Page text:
The Benny Hill Show

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The Benny Hill Show

English comic Benny Hill became an international celebrity with his schoolboy brand of lecherous, burlesque humor. Bringing the tradition of the British vaudeville to television in 1955, the pudgy Hill hosted comedy series for the BBC and Thames Television over a period of thirty-four years. Featuring slapstick and sight gags, The Benny Hill Show always had a sexual energy, bursting with plenty of double-entendres and leggy starlets. The show was edited for worldwide syndication and became a cult phenomenon in the United States beginning in 1979. American audiences quickly identified Red Skelton as a main source of inspiration (Hill borrowed Skelton's closing line, "Good night, God bless"); but there was little sentimentality in the ribaldry of Hill's characters. Hill was always criticized for his sexist obsessions, and his series in England was finally cancelled in 1989 because of complaints from the moral right and the politically correct left. Hill died three years later, and, although English audiences voted him "Funniest Man in the World" several times, he thought he never received the critical recognition he deserved. But to many, Hill was a genuine comic auteur, writing all his material and supervising every randy shot for his show that was enjoyed in over one hundred countries.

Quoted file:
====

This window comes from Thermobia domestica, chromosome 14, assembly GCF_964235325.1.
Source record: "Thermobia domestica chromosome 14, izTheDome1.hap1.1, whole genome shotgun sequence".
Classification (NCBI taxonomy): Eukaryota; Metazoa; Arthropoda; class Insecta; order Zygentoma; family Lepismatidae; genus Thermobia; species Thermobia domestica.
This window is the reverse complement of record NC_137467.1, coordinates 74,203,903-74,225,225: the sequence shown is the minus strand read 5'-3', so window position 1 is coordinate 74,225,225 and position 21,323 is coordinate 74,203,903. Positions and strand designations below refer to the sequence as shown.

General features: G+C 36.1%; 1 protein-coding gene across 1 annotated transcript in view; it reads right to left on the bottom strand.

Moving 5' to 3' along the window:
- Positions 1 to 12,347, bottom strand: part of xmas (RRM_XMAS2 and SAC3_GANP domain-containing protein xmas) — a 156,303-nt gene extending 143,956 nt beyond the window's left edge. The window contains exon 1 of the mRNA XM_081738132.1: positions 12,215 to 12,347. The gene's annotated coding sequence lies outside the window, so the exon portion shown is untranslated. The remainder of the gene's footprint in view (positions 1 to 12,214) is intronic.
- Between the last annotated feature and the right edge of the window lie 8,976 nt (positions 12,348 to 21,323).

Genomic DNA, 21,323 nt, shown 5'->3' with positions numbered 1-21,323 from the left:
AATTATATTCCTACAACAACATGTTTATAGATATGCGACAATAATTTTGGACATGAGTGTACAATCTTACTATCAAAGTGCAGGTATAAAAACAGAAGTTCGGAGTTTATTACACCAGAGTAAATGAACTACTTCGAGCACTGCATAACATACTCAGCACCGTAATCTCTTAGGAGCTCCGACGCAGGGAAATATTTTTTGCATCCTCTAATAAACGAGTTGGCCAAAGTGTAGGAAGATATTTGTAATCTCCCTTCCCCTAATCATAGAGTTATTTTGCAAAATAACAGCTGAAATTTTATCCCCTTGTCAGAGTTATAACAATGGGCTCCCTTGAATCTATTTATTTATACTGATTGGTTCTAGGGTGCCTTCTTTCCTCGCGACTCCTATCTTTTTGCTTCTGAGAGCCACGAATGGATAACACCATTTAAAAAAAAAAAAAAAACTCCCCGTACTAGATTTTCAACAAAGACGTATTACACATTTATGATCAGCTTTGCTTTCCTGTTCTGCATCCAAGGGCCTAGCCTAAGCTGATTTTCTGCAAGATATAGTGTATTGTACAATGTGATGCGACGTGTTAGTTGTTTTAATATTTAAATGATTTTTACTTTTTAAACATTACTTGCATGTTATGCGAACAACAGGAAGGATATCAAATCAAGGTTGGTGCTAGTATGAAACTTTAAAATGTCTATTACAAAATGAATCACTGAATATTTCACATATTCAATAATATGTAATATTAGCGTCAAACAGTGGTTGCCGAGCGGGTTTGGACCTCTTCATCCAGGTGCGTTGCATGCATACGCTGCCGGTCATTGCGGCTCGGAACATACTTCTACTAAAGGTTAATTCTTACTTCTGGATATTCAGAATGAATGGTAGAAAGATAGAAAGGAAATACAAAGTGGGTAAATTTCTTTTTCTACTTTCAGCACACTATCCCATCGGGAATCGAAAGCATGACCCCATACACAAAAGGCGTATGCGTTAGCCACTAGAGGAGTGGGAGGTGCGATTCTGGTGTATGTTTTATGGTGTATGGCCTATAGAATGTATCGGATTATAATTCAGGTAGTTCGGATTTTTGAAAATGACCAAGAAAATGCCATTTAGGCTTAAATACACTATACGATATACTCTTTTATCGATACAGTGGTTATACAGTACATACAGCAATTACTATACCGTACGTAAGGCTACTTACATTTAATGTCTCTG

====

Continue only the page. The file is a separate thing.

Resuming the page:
—Ron Simon

Further Reading:

Kingsley, Hilary, and Geoff Tibballs. Box of Delights. London, MacMillan, 1989.

Robinson, J. "A Look at Benny Hill." TV Guide. December 10,1983, 34-36.

Smith, John. The Benny Hill Story. New York, St. Martin's, 1989.